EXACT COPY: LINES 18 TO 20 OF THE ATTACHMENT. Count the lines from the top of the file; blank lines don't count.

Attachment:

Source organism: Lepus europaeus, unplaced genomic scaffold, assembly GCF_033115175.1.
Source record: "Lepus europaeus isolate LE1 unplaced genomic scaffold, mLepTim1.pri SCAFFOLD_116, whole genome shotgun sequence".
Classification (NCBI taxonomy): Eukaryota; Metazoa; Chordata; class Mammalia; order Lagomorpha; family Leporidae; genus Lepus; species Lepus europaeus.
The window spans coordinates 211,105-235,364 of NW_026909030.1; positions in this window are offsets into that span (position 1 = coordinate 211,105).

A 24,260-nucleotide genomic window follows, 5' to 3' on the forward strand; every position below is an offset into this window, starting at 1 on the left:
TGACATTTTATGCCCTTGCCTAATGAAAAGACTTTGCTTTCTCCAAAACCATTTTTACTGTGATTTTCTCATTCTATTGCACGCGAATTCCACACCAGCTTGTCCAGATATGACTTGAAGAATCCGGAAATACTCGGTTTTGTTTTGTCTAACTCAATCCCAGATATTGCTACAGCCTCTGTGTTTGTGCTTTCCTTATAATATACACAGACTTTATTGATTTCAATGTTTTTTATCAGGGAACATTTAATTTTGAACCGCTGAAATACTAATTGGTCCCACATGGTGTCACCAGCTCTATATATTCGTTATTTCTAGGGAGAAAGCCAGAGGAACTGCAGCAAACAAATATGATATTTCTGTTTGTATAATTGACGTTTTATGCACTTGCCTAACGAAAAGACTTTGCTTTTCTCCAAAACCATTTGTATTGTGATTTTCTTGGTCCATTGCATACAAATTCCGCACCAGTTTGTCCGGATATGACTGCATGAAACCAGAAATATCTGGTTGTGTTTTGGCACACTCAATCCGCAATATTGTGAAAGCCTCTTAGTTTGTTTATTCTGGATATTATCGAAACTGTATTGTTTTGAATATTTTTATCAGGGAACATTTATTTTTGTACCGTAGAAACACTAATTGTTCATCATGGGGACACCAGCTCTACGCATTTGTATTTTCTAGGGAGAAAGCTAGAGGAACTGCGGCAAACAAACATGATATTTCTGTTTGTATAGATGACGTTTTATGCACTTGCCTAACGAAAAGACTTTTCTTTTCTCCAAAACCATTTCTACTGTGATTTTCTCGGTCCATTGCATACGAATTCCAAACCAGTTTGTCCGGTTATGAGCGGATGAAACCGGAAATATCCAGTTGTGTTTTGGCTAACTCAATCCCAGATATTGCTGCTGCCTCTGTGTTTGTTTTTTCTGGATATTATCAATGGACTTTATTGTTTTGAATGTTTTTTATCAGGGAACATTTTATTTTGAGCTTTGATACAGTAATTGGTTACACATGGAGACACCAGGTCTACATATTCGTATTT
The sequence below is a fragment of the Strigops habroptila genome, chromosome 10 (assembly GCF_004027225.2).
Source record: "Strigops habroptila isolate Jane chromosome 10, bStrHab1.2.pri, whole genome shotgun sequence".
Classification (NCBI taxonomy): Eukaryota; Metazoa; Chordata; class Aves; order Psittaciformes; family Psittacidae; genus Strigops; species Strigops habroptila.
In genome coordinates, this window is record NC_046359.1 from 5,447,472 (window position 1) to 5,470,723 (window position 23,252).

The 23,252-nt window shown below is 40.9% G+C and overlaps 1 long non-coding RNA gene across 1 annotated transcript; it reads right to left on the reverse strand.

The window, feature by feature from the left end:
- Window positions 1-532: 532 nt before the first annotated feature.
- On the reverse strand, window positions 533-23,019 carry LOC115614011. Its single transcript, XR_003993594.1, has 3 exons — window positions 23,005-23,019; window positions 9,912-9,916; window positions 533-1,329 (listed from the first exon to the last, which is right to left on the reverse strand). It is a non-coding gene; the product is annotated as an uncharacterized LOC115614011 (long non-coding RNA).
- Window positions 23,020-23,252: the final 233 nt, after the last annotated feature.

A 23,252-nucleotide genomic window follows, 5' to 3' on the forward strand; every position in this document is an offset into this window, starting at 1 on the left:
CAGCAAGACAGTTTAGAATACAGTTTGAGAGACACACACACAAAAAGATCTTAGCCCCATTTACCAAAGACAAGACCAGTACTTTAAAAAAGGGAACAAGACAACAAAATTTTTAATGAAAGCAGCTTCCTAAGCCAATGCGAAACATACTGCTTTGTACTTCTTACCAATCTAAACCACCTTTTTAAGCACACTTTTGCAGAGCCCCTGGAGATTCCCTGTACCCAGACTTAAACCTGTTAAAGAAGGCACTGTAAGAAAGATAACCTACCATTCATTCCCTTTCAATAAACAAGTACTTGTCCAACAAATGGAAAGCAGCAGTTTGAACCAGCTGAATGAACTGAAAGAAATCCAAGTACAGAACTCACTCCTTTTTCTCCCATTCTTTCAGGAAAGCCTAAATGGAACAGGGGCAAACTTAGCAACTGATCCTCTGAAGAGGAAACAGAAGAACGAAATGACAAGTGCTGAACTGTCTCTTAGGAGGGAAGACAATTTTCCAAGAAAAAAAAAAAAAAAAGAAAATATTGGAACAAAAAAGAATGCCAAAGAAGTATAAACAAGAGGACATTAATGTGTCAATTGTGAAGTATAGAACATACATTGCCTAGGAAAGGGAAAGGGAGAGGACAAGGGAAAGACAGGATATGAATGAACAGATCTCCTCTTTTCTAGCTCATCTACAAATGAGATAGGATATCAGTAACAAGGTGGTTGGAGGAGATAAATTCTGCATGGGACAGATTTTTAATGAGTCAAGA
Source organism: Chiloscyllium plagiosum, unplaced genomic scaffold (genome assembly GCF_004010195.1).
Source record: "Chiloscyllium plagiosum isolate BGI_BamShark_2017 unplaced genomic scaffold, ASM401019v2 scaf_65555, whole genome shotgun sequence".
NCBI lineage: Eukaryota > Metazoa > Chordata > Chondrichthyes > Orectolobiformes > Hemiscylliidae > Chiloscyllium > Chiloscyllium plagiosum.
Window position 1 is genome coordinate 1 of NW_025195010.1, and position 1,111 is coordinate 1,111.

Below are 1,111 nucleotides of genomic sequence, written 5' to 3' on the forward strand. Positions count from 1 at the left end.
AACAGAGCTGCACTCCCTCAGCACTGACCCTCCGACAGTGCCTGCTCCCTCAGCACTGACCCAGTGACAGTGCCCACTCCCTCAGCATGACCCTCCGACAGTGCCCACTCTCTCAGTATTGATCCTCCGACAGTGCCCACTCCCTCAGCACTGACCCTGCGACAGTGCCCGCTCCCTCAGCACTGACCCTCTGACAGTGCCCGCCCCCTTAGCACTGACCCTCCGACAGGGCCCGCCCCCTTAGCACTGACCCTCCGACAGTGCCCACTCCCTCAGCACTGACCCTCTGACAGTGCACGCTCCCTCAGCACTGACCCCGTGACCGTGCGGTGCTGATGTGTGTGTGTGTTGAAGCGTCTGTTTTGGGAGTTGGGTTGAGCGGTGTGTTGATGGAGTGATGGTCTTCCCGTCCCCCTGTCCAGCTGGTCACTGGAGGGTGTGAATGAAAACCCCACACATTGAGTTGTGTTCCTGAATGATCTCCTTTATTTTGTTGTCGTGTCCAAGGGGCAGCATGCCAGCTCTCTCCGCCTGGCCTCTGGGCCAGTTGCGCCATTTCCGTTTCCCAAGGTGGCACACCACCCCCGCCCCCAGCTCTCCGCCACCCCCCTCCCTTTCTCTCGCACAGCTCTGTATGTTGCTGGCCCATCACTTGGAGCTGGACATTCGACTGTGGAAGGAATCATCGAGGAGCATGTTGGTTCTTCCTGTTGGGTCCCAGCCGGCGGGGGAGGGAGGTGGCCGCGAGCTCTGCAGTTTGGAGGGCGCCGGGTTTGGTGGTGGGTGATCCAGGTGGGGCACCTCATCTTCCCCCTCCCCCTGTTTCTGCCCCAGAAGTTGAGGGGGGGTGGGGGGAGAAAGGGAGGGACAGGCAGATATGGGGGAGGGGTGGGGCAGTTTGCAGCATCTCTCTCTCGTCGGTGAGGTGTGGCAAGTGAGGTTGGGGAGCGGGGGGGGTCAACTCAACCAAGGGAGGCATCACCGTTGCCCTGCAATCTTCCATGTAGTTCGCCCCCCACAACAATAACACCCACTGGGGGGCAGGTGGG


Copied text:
Source organism: Chiloscyllium plagiosum, unplaced genomic scaffold (genome assembly GCF_004010195.1).
Source record: "Chiloscyllium plagiosum isolate BGI_BamShark_2017 unplaced genomic scaffold, ASM401019v2 scaf_65555, whole genome shotgun sequence".
NCBI lineage: Eukaryota > Metazoa > Chordata > Chondrichthyes > Orectolobiformes > Hemiscylliidae > Chiloscyllium > Chiloscyllium plagiosum.